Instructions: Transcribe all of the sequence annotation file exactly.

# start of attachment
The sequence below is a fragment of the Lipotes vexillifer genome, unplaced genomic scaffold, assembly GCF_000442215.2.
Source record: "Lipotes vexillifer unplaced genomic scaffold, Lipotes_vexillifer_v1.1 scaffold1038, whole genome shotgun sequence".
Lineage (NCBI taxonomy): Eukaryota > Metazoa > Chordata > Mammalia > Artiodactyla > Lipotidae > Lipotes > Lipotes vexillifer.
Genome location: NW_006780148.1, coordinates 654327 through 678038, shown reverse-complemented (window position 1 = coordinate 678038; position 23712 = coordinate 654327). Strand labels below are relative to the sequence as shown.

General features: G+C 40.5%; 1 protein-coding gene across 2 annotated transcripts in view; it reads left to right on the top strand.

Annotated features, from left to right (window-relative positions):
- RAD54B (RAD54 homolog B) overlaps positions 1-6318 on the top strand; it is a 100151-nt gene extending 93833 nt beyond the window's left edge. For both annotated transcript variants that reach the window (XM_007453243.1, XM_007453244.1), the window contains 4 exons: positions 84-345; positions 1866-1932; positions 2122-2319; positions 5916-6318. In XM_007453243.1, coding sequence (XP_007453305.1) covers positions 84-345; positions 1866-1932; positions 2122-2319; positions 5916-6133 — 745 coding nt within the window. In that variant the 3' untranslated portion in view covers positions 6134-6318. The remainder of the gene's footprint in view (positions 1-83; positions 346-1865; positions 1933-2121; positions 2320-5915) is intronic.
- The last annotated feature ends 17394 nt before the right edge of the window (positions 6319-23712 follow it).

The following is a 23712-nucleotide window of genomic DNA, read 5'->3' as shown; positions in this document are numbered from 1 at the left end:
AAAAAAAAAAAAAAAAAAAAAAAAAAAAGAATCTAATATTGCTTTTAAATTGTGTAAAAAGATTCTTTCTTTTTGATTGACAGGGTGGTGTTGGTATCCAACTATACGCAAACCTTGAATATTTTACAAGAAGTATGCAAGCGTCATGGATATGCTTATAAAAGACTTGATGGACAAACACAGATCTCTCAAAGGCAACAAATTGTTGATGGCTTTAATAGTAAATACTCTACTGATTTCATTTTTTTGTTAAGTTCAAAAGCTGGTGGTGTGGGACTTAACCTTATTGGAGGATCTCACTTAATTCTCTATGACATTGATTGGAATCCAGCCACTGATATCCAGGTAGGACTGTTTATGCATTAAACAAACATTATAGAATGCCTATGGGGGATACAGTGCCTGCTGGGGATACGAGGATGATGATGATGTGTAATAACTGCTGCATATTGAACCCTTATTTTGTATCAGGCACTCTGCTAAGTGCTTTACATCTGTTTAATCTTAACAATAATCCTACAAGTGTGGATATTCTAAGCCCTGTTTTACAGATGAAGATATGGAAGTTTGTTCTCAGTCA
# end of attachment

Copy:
The sequence below is a fragment of the Lipotes vexillifer genome, unplaced genomic scaffold, assembly GCF_000442215.2.
Source record: "Lipotes vexillifer unplaced genomic scaffold, Lipotes_vexillifer_v1.1 scaffold1038, whole genome shotgun sequence".
Lineage (NCBI taxonomy): Eukaryota > Metazoa > Chordata > Mammalia > Artiodactyla > Lipotidae > Lipotes > Lipotes vexillifer.
Genome location: NW_006780148.1, coordinates 654327 through 678038, shown reverse-complemented (window position 1 = coordinate 678038; position 23712 = coordinate 654327). Strand labels below are relative to the sequence as shown.

General features: G+C 40.5%; 1 protein-coding gene across 2 annotated transcripts in view; it reads left to right on the top strand.

Annotated features, from left to right (window-relative positions):
- RAD54B (RAD54 homolog B) overlaps positions 1-6318 on the top strand; it is a 100151-nt gene extending 93833 nt beyond the window's left edge. For both annotated transcript variants that reach the window (XM_007453243.1, XM_007453244.1), the window contains 4 exons: positions 84-345; positions 1866-1932; positions 2122-2319; positions 5916-6318. In XM_007453243.1, coding sequence (XP_007453305.1) covers positions 84-345; positions 1866-1932; positions 2122-2319; positions 5916-6133 — 745 coding nt within the window. In that variant the 3' untranslated portion in view covers positions 6134-6318. The remainder of the gene's footprint in view (positions 1-83; positions 346-1865; positions 1933-2121; positions 2320-5915) is intronic.
- The last annotated feature ends 17394 nt before the right edge of the window (positions 6319-23712 follow it).

The following is a 23712-nucleotide window of genomic DNA, read 5'->3' as shown; positions in this document are numbered from 1 at the left end:
AAAAAAAAAAAAAAAAAAAAAAAAAAAAGAATCTAATATTGCTTTTAAATTGTGTAAAAAGATTCTTTCTTTTTGATTGACAGGGTGGTGTTGGTATCCAACTATACGCAAACCTTGAATATTTTACAAGAAGTATGCAAGCGTCATGGATATGCTTATAAAAGACTTGATGGACAAACACAGATCTCTCAAAGGCAACAAATTGTTGATGGCTTTAATAGTAAATACTCTACTGATTTCATTTTTTTGTTAAGTTCAAAAGCTGGTGGTGTGGGACTTAACCTTATTGGAGGATCTCACTTAATTCTCTATGACATTGATTGGAATCCAGCCACTGATATCCAGGTAGGACTGTTTATGCATTAAACAAACATTATAGAATGCCTATGGGGGATACAGTGCCTGCTGGGGATACGAGGATGATGATGATGTGTAATAACTGCTGCATATTGAACCCTTATTTTGTATCAGGCACTCTGCTAAGTGCTTTACATCTGTTTAATCTTAACAATAATCCTACAAGTGTGGATATTCTAAGCCCTGTTTTACAGATGAAGATATGGAAGTTTGTTCTCAGTCA